Geneva, Switzerland and Bedford, Massachusetts, US, 17 May 2004. The European Particle Physics Laboratory CERN1 and Voltaire, a leading provider of InfiniBand2 solutions for high performance Grid computing, announced today that Voltaire is contributing to the CERN openlab for DataGrid applications. CERN openlab is an industrial partnership which aims to create and test new Grid computing technologies for storing and analyzing the huge quantities of data that will be produced by the Large Hadron Collider, the biggest scientific instrument on the planet, which will start operations in 2007. Voltaire specializes in providing InfiniBand solutions, which enable high performance Grid computing applications to run on commodity servers and storage.
The CERN openlab is a collaboration between CERN researchers and the five partner companies Enterasys Networks, HP, IBM, Intel, and Oracle. Together, these partners are building the CERN opencluster, a state-of-the-art cluster for testing prototype Grid applications of increasing power and functionality. The open, collaborative environment of the partnership places an emphasis on a common development programme for data-intensive Grid computing based on open standards.
Voltaire is the first company to join the CERN openlab collaboration as a contributor, a status created to allow smaller high-tech companies with promising solutions to take part in this collaboration for a one-year period, along with the principal partners, who are sponsoring the collaboration over three years.
CERN and its academic partners around the globe are pioneering a worldwide Grid called the LHC Computing Grid (LCG) which is expected to be the largest data-intensive application of the decade. The LCG will represent the key link between the LHC detectors and nearly ten thousand scientists and tens of thousands of computers around the world. This computing Grid will be used to analyse data from the LHC, sifting through petabytes of particle collision data, (a petabyte is a million gigabytes) looking for clues to the origins of the Universe. The LCG will rely on clusters of computers at CERN and at hundreds of partner universities and institutes. The InfiniBand technology from Voltaire was chosen for CERN openlab because it provides the CERN opencluster interconnects with four essential features: low latency, very high bandwidth, low CPU overhead and powerful connectivity to storage.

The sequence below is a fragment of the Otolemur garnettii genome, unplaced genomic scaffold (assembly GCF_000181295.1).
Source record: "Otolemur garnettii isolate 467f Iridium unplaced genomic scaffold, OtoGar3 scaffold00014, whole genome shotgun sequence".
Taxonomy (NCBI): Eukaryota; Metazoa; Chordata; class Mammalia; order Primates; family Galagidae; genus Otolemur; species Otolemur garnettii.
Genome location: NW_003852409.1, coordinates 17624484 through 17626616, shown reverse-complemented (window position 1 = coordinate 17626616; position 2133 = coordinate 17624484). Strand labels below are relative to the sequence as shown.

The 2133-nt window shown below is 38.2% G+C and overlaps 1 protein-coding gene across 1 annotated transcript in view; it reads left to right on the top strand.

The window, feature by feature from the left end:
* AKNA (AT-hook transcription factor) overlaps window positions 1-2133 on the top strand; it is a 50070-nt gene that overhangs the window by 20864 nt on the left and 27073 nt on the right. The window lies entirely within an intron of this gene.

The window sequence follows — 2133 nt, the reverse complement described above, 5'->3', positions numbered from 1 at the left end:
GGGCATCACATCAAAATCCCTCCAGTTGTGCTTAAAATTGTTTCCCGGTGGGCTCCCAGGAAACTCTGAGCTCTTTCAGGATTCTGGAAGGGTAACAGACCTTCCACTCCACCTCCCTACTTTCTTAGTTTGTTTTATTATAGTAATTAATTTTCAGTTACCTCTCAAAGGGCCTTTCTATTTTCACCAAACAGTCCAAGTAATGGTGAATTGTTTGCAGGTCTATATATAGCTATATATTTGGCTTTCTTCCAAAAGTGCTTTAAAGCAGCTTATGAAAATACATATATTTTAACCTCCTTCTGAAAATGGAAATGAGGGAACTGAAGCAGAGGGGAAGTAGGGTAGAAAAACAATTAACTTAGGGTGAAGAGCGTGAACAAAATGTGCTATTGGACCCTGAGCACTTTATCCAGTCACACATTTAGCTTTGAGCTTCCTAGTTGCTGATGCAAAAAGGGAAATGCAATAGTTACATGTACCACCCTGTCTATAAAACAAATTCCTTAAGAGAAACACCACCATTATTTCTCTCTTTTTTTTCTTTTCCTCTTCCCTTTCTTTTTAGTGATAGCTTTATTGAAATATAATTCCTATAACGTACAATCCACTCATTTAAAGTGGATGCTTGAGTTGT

“The high bandwidth, low CPU overhead and scalability of Voltaire's InfiniBand solutions are particularly interesting to the computer clusters used for high performance analysis in the LCG,” said Sverre Jarp, Chief Technical Officer of CERN openlab, “With InfiniBand, data can be streamed into our CERN opencluster very quickly with minimal loss of CPU cycles, so we can retain as many cycles as possible for the data analysis itself.”
“Voltaire brings a new dimension to the CERN openlab partnership,” says Wolfgang von Rüden, Head of CERN openlab and of CERN's IT Department. “We need to be able to work with leading IT companies, big and small, in order to evaluate the most promising technologies for the LCG. Voltaire's contribution to CERN openlab shows that this can be done, and provides a win-win scenario for CERN, our established industrial partners and Voltaire.”
“It is a privilege to work in the CERN openlab with our partners and industry leaders such as IBM, HP and Oracle”, added Ronnie Kenneth, chairman and chief executive officer, Voltaire. “Together with CERN and these companies, we aim to build, test and verify cutting-edge solutions for the future of cluster-based Grid computing.”